ERP And Enterprise Architecture<br />Presented by <br />08-SE-10<br />08-SE-62<br />
What is an ERP System?<br />An ERP system is generally a term used to describe a set of applications that unify database input, processing and retrieval as well as multiple other business functions across a wide array of business units. Operations managers often choose to implement a system of ERP apps when they want to standardize processes and streamline functionality across many varying departments within an enterprise. <br />
ERP Applications<br />Are most commonly deployed in a distributed and often widely dispersed manner.<br />While the servers may be centralized, the clients are usually spread to multiple locations throughout the enterprise.<br />ERP Applications generally have three functional areas of responsibilities:<br />The centralized database- central repository.<br />the clients - here raw data gets inputted, requests for information are submitted.<br />application component that acts as the intermediate between the client and the database.<br />
Enterprise Architecture<br />The process of translating business vision and strategy into effective enterprise change by creating, communicating and improving key requirements, principles and models that describe the enterprise’s future state and enable its evolution. <br />
ERP Architectures<br />Two most commonly employed architectures are :<br />Two-tier Architecture.<br />Three-tier Client/Server Implementation Architecture.<br />
Two-tier Implementations<br />The server handles both application and database duties.<br /> The clients are responsible for presenting the data and passing user input back to the server.<br />This distribution of processing responsibilities remains the same even in the presence of multiple servers. <br />
Three-tier Client/Server implementation Architecture <br />the database and application functions are separated.<br />This is very typical of large production ERP deployments. <br />satisfying client requests requires two or more network connections.<br />the client establishes communications with the application server which then creates a second connection to the database server. <br />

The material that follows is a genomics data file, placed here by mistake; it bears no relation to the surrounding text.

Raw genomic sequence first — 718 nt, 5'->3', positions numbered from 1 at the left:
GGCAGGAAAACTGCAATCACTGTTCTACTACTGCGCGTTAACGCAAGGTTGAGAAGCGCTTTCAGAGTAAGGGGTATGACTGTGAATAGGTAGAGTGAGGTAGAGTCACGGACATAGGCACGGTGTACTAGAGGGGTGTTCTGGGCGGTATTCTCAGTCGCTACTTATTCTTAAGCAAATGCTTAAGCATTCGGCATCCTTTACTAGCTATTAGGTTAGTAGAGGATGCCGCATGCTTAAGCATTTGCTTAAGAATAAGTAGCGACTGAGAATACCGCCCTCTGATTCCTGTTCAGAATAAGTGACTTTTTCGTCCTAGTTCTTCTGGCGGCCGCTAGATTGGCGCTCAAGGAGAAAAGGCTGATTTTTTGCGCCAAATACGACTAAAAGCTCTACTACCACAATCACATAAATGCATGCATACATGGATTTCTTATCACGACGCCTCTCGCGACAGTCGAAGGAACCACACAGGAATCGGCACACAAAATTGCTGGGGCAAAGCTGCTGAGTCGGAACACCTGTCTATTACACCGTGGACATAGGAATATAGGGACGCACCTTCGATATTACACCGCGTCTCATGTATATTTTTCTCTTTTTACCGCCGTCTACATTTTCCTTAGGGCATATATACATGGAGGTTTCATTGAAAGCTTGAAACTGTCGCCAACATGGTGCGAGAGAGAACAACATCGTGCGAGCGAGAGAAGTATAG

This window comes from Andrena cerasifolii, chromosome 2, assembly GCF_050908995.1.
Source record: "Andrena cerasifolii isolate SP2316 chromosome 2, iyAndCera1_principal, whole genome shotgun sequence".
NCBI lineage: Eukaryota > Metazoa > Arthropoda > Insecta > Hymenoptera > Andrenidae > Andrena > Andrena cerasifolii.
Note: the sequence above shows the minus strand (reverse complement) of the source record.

Implement Bulletproof</li></ul>Shared Interest<br /><ul><li>Enterprise perspective</li></ul>• Migration path to move toward target architectures<br /><ul><li>ConsistentEA methodology statewide</li></li></ul><li>What is the compelling business need for Enterprise Architecture?<br />Business: Value to the Business<br />Facilitates business transformation throughout the enterprise.<br />Formalizes and captures knowledge about the business that helps identify new opportunities and clarify existing gaps.<br />Provides a set of guidelines, standards, and blueprints that can be used to acquire, build and deploy business solutions.<br />Technology: Value to the IT Organization<br /><ul><li>Makes new initiatives easier to manage because they are designed and implemented according to architecture guidelines.
Delivers a more manageable, agile IT environment.
Aligns IT initiatives to business imperatives so that business benefits justify the costs.
Allows IT to stay ahead of the curve with respect to the underlying technologies and infrastructure to support business applications.</li></li></ul><li>
Transformational View<br />Impressions:<br />–Separation of Business and IT domains<br />–Work Activities and Information are the domain of the business<br />–App, Data and Technology are the domain of IT<br />–Business Activities drive the Application Architecture<br />–Business Information drives the Data Architecture<br />–Technology Architecture directly enables data and applications (not business process/function and information)<br />